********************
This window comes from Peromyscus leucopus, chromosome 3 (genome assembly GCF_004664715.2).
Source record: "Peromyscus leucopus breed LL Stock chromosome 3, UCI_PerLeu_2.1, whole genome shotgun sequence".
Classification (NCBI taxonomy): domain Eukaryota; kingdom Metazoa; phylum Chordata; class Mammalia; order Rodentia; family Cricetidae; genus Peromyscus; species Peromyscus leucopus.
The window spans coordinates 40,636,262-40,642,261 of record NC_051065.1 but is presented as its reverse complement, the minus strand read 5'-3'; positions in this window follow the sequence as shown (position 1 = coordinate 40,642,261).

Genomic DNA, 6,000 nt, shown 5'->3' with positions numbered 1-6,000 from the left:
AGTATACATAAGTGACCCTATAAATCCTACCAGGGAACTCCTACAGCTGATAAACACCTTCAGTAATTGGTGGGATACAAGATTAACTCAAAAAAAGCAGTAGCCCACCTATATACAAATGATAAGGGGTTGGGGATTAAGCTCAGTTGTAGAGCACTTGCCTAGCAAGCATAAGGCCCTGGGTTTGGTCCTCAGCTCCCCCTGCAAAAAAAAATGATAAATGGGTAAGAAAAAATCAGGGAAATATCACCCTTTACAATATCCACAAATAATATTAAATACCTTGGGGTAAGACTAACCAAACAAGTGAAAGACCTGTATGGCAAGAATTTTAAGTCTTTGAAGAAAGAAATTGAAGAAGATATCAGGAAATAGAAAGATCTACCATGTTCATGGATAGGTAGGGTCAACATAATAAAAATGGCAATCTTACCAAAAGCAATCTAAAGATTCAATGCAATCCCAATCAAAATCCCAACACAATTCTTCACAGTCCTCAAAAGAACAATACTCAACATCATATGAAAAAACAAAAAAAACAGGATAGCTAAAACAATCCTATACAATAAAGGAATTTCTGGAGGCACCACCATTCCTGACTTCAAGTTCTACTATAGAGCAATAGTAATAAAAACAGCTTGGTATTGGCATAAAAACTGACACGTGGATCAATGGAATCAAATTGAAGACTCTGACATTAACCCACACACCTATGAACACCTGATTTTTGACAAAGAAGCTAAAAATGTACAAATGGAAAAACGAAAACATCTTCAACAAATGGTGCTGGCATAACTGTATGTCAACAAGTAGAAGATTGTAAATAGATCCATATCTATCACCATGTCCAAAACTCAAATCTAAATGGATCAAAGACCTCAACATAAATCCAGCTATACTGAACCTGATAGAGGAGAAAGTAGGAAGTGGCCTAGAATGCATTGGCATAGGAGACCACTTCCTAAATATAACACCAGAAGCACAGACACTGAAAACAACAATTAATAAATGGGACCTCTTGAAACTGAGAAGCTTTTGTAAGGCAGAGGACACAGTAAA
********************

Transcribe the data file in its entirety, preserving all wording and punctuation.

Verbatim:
This window comes from Peromyscus leucopus, chromosome 3 (genome assembly GCF_004664715.2).
Source record: "Peromyscus leucopus breed LL Stock chromosome 3, UCI_PerLeu_2.1, whole genome shotgun sequence".
Classification (NCBI taxonomy): domain Eukaryota; kingdom Metazoa; phylum Chordata; class Mammalia; order Rodentia; family Cricetidae; genus Peromyscus; species Peromyscus leucopus.
The window spans coordinates 40,636,262-40,642,261 of record NC_051065.1 but is presented as its reverse complement, the minus strand read 5'-3'; positions in this window follow the sequence as shown (position 1 = coordinate 40,642,261).

Genomic DNA, 6,000 nt, shown 5'->3' with positions numbered 1-6,000 from the left:
AGTATACATAAGTGACCCTATAAATCCTACCAGGGAACTCCTACAGCTGATAAACACCTTCAGTAATTGGTGGGATACAAGATTAACTCAAAAAAAGCAGTAGCCCACCTATATACAAATGATAAGGGGTTGGGGATTAAGCTCAGTTGTAGAGCACTTGCCTAGCAAGCATAAGGCCCTGGGTTTGGTCCTCAGCTCCCCCTGCAAAAAAAAATGATAAATGGGTAAGAAAAAATCAGGGAAATATCACCCTTTACAATATCCACAAATAATATTAAATACCTTGGGGTAAGACTAACCAAACAAGTGAAAGACCTGTATGGCAAGAATTTTAAGTCTTTGAAGAAAGAAATTGAAGAAGATATCAGGAAATAGAAAGATCTACCATGTTCATGGATAGGTAGGGTCAACATAATAAAAATGGCAATCTTACCAAAAGCAATCTAAAGATTCAATGCAATCCCAATCAAAATCCCAACACAATTCTTCACAGTCCTCAAAAGAACAATACTCAACATCATATGAAAAAACAAAAAAAACAGGATAGCTAAAACAATCCTATACAATAAAGGAATTTCTGGAGGCACCACCATTCCTGACTTCAAGTTCTACTATAGAGCAATAGTAATAAAAACAGCTTGGTATTGGCATAAAAACTGACACGTGGATCAATGGAATCAAATTGAAGACTCTGACATTAACCCACACACCTATGAACACCTGATTTTTGACAAAGAAGCTAAAAATGTACAAATGGAAAAACGAAAACATCTTCAACAAATGGTGCTGGCATAACTGTATGTCAACAAGTAGAAGATTGTAAATAGATCCATATCTATCACCATGTCCAAAACTCAAATCTAAATGGATCAAAGACCTCAACATAAATCCAGCTATACTGAACCTGATAGAGGAGAAAGTAGGAAGTGGCCTAGAATGCATTGGCATAGGAGACCACTTCCTAAATATAACACCAGAAGCACAGACACTGAAAACAACAATTAATAAATGGGACCTCTTGAAACTGAGAAGCTTTTGTAAGGCAGAGGACACAGTAAA